Chief Minister Ashok Gehlot will tell you about scheme after populist scheme. But you cannot escape the wave of aspiration and ambition in Rajasthan thats forcing even Rahul Gandhi to do a significant rewrite.
A new willingness to go out into India and compete rather than stay back and sulk is the most significant writing on the Assamese wall today.
There is a reason why even as the AGP is declining, and the BJP is moving into its space, it isn’t credibly challenging the Congress.
AAP-ocracy or democracy?
Commenting on the functioning of the Aam Aadmi Party government in Delhi, journalist and poet Hasan Kamal, in his column in Rashtriya Sahara on January 25, writes: “The AAP can only get absolute majority in the Delhi Assembly if the present government supported by the Congress falls and the assembly is dissolved and elections are held again. The AAP and Chief Minister Arvind Kejriwal even now enjoy Delhiites’ goodwill and support. Kejriwal would like this to happen soon as he wants to get the benefit of the people’s goodwill in the parliamentary elections as well.” Kamal adds: “Even if Kejriwal’s demands about the nature of the relationship of the government with the police were just, his method of staging a dharna was not. His opposition has so far been limited to the Congress, even though he says he is against both the Congress and the BJP. If the Congress falls in his trap, it would harm itself. It should not withdraw its support to the government.”
Munsif in its editorial (Jan 22) writes: “The Congress party crying loudly till yesterday about the rise in crime in the capital due to the state government’s lack of control over law and order, now finds that ministers of the AAP government raising questions about its functioning are spreading anarchism… if an unbiased assessment is made of the issues that have led to this situation, the battle of Kejriwal and his colleagues seems legitimate.” Sahafat writes in its editorial on January 25: “One cannot condone the arbitrary behaviour of Delhi Police. The police has resorted to disloyalty to the Delhi government. What can one expect from Kejriwal except anger at this helplessness?”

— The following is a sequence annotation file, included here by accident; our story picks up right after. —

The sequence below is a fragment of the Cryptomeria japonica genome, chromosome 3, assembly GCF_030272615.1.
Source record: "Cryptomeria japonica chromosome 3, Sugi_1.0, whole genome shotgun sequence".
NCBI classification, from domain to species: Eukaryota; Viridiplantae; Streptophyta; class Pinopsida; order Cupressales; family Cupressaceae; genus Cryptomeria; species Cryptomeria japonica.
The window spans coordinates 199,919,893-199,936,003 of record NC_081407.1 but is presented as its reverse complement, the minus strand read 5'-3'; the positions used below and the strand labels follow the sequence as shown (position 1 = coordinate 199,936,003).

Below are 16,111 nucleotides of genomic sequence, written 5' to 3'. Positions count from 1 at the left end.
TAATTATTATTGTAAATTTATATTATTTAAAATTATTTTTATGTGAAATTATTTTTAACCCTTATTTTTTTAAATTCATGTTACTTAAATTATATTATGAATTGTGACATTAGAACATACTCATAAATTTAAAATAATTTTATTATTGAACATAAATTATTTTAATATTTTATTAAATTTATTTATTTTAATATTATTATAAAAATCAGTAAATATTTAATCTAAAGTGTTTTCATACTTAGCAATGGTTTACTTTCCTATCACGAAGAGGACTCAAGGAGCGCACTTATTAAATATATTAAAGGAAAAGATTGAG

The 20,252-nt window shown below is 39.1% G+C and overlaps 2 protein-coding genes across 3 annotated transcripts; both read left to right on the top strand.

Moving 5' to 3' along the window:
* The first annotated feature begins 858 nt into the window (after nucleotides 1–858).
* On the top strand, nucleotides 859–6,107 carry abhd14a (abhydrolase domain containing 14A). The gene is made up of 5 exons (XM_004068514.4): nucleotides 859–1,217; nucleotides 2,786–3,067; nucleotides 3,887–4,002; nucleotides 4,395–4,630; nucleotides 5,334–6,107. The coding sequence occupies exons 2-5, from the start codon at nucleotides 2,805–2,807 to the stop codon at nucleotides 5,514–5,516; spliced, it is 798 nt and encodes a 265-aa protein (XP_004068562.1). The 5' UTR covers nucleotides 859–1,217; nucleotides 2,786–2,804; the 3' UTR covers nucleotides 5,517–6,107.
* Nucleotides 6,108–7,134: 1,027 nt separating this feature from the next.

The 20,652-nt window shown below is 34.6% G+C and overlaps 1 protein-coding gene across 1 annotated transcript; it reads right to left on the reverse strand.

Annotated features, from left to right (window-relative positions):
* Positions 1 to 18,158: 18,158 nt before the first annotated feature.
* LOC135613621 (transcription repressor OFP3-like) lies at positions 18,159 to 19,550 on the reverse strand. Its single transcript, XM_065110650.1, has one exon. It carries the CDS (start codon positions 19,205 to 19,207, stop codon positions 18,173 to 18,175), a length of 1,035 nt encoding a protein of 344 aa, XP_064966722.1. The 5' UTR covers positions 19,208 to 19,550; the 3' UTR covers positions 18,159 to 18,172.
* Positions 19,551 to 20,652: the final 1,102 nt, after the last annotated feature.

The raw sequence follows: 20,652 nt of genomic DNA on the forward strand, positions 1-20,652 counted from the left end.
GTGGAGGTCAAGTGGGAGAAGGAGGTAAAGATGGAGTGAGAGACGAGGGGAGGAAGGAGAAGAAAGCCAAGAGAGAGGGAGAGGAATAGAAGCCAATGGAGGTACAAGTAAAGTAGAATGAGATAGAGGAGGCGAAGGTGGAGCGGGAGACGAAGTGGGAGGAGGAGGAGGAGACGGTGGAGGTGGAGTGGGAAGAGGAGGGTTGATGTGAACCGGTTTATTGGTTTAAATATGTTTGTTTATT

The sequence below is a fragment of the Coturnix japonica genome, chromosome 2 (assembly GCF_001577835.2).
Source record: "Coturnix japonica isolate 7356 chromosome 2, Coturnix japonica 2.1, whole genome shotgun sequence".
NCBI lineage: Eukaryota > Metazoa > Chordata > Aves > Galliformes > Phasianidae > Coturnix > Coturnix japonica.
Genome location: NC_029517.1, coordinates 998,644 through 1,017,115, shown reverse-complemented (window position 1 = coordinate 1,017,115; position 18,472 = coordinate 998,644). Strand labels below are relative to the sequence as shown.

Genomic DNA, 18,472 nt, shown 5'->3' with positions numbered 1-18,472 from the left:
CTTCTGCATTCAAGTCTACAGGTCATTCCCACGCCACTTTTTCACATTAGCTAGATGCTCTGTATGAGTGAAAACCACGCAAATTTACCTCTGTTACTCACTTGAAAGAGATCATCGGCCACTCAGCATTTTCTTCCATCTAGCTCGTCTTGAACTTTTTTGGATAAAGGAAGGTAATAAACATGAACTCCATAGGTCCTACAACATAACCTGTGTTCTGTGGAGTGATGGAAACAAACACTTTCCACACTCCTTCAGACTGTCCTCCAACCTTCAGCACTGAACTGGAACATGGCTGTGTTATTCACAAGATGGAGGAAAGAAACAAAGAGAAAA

President Pranab Mukherjee’s address to the nation on the eve of Republic Day was given more importance than usual. Jadeed Khabar, in its lead comment on January 26, highlighted his warning that if political parties on assuming power do not live up to expectations and fulfil the promises they made, people would dislodge them from power. Hamara Samaj on January 27 writes: “The president’s political sentiments do not ask us to act depending only on the government. His words raise the national and collective consciousness of every citizen.”
Sahafat, in its editorial on January 28, tried to find some harmony between the president’s address and the Delhi chief minister’s speech. It mentions the president saying that if the people of the country are angry, the reason is that they are witnessing corruption and that governments would be dislodged if they do not find remedies. The paper mentions Kejriwal, saying that ever since the AAP has assumed power, a “sense of fear” has gripped the “corrupt”.
Chaos in Pakistan
Pakistani columnist Asif Jeelani, in a commentary in Munsif (Jan 22), details the attempts in Pakistan to protect former president Pervez Musharraf from being chargesheeted for treason. He writes: “One fails to understand the type of ailment of Musharraf, which cannot be treated in the most advanced army hospital in the country. Is this an effort to prove that Rawalpindi’s army hospital is worthless?” Responding to pleas by Musharraf’s former aides to highlight his achievements in his defence, he writes: “Merely on a telephone call from the then US Secretary of State Colin Powell following 9/11, Musharraf dangerously pushed Pakistan into the US war… It was not Musharraf’s economic policies but the military aid extended by the US that came to Pakistan’s rescue. It is necessary for the dignity and future of democracy that the case of treason against Musharraf is pursued honestly.”